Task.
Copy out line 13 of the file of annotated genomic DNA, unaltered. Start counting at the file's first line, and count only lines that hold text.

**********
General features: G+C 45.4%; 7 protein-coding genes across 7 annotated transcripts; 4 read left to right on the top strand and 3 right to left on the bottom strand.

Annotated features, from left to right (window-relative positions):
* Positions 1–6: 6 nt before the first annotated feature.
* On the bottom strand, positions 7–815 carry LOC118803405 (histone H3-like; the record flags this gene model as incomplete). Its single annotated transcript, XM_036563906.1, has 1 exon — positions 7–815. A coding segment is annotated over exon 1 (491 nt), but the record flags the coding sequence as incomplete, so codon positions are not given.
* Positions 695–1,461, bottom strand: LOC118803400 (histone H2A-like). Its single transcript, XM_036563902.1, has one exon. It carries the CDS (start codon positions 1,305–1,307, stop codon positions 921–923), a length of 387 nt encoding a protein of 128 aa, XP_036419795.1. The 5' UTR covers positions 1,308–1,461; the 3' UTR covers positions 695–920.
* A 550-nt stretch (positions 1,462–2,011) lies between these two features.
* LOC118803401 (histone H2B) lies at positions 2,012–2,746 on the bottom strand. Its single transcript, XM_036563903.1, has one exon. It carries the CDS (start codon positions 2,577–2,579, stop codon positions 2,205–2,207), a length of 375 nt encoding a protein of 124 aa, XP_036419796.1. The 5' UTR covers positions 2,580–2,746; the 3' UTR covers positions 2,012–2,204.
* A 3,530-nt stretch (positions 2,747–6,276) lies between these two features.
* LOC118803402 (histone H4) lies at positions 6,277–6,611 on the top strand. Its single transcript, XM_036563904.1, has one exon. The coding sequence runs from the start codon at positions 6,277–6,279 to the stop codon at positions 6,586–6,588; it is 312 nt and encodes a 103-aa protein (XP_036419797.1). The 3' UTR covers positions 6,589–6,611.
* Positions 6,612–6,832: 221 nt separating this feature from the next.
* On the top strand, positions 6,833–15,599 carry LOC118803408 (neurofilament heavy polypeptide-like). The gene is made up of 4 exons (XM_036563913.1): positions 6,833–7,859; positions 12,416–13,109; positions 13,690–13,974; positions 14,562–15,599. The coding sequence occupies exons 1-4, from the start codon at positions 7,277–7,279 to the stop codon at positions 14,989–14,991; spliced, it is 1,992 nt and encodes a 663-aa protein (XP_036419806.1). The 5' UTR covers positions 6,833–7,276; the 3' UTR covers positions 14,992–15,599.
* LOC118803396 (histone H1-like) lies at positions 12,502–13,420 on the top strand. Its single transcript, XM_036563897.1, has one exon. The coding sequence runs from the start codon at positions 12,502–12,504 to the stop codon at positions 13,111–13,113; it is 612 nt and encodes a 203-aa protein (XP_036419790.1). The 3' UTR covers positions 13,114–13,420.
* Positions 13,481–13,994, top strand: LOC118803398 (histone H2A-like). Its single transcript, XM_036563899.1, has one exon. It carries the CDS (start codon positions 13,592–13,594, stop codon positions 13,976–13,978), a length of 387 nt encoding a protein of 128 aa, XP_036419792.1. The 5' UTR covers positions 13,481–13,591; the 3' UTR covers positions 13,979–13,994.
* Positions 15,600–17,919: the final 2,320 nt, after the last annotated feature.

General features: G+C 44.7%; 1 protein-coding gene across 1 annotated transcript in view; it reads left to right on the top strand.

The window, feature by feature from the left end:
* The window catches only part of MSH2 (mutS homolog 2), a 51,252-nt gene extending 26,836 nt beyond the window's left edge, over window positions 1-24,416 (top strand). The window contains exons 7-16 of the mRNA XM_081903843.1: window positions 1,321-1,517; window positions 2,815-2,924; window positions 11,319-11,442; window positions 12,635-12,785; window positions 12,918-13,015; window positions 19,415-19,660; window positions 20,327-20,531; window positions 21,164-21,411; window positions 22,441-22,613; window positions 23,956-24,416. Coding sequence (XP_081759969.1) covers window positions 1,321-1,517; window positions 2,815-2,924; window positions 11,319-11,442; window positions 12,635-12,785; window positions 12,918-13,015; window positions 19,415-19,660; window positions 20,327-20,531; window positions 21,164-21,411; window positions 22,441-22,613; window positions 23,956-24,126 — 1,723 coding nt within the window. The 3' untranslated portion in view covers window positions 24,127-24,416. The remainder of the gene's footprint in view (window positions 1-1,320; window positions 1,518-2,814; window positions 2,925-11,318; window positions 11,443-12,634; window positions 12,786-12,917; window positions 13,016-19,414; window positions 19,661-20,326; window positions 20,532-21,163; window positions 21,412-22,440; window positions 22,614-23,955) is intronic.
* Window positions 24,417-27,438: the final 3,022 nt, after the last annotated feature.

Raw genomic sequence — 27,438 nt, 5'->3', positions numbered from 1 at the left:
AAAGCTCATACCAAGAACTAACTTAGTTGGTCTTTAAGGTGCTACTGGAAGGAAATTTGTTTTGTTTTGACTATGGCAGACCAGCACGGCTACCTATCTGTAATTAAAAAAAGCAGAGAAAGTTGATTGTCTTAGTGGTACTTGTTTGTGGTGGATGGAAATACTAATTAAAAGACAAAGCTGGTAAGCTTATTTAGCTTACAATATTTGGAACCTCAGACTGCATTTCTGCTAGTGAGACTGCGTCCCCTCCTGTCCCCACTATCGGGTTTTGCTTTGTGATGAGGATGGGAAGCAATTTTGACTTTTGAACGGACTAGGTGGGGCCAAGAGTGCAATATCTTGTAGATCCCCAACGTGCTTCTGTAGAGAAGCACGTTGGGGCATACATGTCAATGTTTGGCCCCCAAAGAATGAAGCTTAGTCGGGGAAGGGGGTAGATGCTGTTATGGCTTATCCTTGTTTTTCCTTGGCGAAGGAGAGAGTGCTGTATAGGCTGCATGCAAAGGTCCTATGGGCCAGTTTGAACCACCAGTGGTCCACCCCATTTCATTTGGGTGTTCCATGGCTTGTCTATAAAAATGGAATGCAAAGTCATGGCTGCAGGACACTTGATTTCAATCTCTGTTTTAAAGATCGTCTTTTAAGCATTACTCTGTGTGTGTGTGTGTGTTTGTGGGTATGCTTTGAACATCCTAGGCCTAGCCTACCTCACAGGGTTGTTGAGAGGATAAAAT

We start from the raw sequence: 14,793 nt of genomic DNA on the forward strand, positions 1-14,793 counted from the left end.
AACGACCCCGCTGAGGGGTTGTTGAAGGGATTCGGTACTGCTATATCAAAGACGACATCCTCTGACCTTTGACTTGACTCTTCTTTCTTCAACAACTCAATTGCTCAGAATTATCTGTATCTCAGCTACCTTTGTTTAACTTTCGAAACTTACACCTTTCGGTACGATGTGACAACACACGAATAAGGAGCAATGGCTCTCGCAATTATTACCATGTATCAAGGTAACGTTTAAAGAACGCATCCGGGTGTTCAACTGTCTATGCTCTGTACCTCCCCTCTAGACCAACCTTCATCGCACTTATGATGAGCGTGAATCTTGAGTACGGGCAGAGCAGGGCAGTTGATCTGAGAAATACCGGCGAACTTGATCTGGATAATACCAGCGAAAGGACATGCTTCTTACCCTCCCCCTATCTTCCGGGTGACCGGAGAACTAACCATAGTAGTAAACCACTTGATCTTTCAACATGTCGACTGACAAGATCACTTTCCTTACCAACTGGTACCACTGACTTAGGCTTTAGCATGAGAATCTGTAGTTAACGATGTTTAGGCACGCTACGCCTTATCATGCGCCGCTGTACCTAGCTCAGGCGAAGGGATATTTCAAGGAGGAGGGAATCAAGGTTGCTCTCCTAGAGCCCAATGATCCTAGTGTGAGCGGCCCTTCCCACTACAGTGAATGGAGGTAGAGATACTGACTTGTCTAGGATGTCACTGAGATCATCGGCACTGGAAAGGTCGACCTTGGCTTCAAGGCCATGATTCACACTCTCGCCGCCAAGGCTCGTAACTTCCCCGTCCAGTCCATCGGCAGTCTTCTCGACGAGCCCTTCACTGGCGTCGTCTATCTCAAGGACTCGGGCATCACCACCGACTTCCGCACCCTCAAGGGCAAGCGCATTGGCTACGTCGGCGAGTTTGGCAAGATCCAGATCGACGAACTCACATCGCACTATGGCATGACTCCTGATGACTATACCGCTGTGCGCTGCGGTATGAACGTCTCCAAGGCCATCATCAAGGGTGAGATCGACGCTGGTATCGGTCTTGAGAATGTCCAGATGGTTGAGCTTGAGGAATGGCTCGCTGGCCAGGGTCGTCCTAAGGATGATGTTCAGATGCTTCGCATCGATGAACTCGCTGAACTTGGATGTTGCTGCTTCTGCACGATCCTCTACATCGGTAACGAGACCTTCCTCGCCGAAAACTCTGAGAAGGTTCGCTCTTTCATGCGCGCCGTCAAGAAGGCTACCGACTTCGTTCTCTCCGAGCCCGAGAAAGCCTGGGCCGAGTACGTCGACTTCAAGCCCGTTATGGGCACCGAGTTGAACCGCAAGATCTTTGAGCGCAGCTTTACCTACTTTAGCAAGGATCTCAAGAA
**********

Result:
* Positions 13,481–13,994, top strand: LOC118803398 (histone H2A-like). Its single transcript, XM_036563899.1, has one exon. It carries the CDS (start codon positions 13,592–13,594, stop codon positions 13,976–13,978), a length of 387 nt encoding a protein of 128 aa, XP_036419792.1. The 5' UTR covers positions 13,481–13,591; the 3' UTR covers positions 13,979–13,994.